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When Jeanne Gang says she wants to go to the river, you go to the river.

I tracked down the 54-year-old architect, the founding principal of Chicago-based Studio Gang, in Prague, and she immediately proposed we go off in search of the mighty Vltava—or, at the very least, a drink. She had come to the Czech Republic to deliver the keynote speech at reSITE, an annual conference on architectural design, urban issues, and technology. But even a full day of lectures was not enough to keep her away from the water.

Rivers are her thing, appealing to her on both an aesthetic and a symbolic level. From her breakthrough, Aqua Tower in Chicago, completed in 2010, to a recently announced high-rise in downtown Brooklyn, all of Gang’s projects become recognizable landmarks that foster community and a shared sense of urban identity—qualities that Gang herself has long attributed to rivers. Her 2011 book Reverse Effect, for instance, waxed rhapsodic about her hometown’s Chicago River and called for design-driven interventions to the city’s waterways. “The river is the thing that connects,” says Gang, and in many ways, her whole career has been an effort to forge connections, social and otherwise.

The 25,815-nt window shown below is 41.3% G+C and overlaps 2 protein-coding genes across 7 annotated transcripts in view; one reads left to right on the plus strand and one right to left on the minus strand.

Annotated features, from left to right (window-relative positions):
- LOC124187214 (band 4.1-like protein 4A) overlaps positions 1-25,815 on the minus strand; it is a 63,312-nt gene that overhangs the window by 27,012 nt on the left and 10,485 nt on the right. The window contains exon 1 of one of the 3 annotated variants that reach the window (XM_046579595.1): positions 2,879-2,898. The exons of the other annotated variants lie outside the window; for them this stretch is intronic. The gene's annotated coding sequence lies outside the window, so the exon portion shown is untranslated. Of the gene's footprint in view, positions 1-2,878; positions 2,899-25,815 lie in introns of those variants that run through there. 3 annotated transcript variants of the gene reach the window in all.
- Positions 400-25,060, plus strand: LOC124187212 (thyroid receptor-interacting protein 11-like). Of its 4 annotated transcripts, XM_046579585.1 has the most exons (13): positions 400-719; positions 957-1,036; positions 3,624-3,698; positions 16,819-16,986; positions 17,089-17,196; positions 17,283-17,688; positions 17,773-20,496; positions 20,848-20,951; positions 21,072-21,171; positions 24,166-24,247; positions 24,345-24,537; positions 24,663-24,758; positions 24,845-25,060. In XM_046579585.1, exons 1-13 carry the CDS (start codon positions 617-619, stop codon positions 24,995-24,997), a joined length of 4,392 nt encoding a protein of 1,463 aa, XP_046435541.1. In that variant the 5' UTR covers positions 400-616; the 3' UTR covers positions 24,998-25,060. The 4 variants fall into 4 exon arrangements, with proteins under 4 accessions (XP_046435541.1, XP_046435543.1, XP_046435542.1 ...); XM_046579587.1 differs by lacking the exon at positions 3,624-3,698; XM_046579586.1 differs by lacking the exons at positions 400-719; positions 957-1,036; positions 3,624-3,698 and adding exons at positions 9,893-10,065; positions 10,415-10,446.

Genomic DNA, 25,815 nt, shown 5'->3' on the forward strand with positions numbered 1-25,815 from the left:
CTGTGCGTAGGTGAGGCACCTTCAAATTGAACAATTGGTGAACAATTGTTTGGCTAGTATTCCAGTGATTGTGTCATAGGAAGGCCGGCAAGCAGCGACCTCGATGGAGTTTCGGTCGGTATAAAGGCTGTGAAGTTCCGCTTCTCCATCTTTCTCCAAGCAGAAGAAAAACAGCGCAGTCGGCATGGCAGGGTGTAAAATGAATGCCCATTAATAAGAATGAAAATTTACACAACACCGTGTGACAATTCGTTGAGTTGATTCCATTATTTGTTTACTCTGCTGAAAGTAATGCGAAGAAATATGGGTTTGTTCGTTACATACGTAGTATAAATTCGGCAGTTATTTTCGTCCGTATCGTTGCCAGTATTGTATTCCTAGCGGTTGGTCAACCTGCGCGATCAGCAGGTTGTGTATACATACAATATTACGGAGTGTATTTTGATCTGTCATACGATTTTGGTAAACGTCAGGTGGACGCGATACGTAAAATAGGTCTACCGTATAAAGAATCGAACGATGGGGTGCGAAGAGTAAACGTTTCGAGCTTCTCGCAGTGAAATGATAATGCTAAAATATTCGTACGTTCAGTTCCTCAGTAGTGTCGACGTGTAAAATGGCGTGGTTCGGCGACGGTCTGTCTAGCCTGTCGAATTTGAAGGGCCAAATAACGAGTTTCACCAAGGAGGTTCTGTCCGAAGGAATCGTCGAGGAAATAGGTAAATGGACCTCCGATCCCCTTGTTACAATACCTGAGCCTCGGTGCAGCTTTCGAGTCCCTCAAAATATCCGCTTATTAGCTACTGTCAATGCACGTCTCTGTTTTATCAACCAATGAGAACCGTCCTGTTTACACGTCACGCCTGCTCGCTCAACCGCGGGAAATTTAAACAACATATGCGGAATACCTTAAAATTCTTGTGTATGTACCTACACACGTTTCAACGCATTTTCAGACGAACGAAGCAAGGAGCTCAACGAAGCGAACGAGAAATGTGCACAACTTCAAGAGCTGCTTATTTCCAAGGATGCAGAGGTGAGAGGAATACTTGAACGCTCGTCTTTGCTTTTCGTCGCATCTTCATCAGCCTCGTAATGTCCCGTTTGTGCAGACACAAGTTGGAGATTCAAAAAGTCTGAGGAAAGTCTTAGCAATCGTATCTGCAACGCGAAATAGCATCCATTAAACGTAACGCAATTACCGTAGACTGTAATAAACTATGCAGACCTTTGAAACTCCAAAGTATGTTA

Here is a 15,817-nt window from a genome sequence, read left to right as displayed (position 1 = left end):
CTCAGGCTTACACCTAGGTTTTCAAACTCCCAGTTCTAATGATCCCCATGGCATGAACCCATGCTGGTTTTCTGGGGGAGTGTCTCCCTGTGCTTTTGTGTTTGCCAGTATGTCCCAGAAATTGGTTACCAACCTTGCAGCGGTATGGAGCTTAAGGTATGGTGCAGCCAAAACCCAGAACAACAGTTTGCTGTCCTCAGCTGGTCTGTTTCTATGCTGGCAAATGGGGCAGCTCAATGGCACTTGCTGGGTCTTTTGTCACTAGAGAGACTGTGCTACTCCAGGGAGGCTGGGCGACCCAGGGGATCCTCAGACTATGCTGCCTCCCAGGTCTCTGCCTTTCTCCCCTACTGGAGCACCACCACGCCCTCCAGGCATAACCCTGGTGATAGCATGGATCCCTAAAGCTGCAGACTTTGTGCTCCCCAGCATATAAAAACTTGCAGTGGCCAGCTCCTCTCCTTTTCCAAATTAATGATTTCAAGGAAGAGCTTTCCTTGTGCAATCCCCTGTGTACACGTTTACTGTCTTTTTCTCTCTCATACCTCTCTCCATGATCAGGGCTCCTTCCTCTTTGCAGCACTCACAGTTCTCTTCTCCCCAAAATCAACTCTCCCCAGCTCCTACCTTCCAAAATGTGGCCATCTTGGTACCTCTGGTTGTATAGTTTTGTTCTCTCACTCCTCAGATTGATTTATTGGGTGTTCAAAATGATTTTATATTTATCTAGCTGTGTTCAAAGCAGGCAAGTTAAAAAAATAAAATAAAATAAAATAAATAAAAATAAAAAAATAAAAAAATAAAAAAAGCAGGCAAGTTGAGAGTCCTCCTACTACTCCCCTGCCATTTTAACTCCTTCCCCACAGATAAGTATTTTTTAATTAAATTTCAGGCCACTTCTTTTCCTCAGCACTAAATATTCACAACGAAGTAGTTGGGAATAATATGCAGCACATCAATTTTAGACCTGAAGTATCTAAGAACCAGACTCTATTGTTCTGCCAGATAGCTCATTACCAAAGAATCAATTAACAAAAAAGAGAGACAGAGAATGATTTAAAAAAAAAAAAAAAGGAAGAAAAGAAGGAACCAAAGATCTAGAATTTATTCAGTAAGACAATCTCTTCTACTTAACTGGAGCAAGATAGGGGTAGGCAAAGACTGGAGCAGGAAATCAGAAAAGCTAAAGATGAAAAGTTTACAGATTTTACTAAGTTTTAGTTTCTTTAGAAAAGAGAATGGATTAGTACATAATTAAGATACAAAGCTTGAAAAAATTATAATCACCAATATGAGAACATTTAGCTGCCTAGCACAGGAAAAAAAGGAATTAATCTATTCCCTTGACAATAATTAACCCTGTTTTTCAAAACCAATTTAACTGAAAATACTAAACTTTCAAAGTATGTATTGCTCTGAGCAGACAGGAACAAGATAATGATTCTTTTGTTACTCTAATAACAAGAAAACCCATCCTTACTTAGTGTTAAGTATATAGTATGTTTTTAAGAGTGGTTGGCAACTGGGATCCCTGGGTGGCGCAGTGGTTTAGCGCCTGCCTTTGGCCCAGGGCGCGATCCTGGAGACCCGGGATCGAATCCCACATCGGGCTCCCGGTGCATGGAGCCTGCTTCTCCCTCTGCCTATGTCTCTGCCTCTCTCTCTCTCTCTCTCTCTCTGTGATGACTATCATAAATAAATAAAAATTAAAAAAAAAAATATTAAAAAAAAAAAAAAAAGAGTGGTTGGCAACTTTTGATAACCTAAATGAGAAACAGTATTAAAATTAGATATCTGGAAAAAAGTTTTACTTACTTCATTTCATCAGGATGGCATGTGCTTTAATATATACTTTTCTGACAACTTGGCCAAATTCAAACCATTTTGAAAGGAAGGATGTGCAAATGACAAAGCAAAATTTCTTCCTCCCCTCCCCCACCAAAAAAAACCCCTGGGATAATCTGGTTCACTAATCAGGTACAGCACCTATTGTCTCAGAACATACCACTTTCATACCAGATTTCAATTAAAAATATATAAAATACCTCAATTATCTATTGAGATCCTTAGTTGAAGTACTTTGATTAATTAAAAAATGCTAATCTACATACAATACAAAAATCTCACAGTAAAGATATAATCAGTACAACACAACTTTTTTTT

This past May, as part of the American Pavilion at the Venice Architecture Biennale, Gang exhibited Stone Stories, an installation that used hundreds of cobblestones as part of a study of the racial and economic history of Memphis. The stones once lined the banks of the Mississippi and were used to aid the pre–Civil War cotton trade that relied on the river for transport. In Austin, the firm’s recently announced Seaholm facility will provide space for kayaking and other amenities along the city’s waterfront, and in Little Rock, the designers just unveiled a $70 million addition to the Arkansas Art Center, a complex whose snaking forms seem to reference the nearby Arkansas River.

With an office of more than 100 designers, including her husband and managing principal Mark Schendel, Gang is working overtime, and the world has taken notice: in 2011, she was awarded a MacArthur Fellowship, the so-called “genius” grant; more recently, she beat out the likes of Steven Holl and Rafael Viñoly in the competition to design the new $350 million U.S. embassy in Brazil. Gang has become one of her generation’s most forward-thinking architects, a leader in the fight for more cohesive and more ecologically sensitive cities that exist in communion with nature, rather than in conflict.

Back in Prague, Gang surveys the dusty landscape on the city’s outskirts, as if she’s searching for something. “I don’t have my binoculars with me,” she says, regretfully. She took up bird-watching several years ago, and in her 2016 Writers Theater design for the community of Glencoe, Illinois, she encircled the building with a brise-soleil of slender timbers, as if to create an artificial forest where her feathered friends might roost. In Prague, the only avian life we noticed was a pair of fat magpies, picking their way through a garbage pile. But beyond a distant stand of trees, Gang spied a flash of reflected sun and, in response, bounded heedlessly down a steep slope.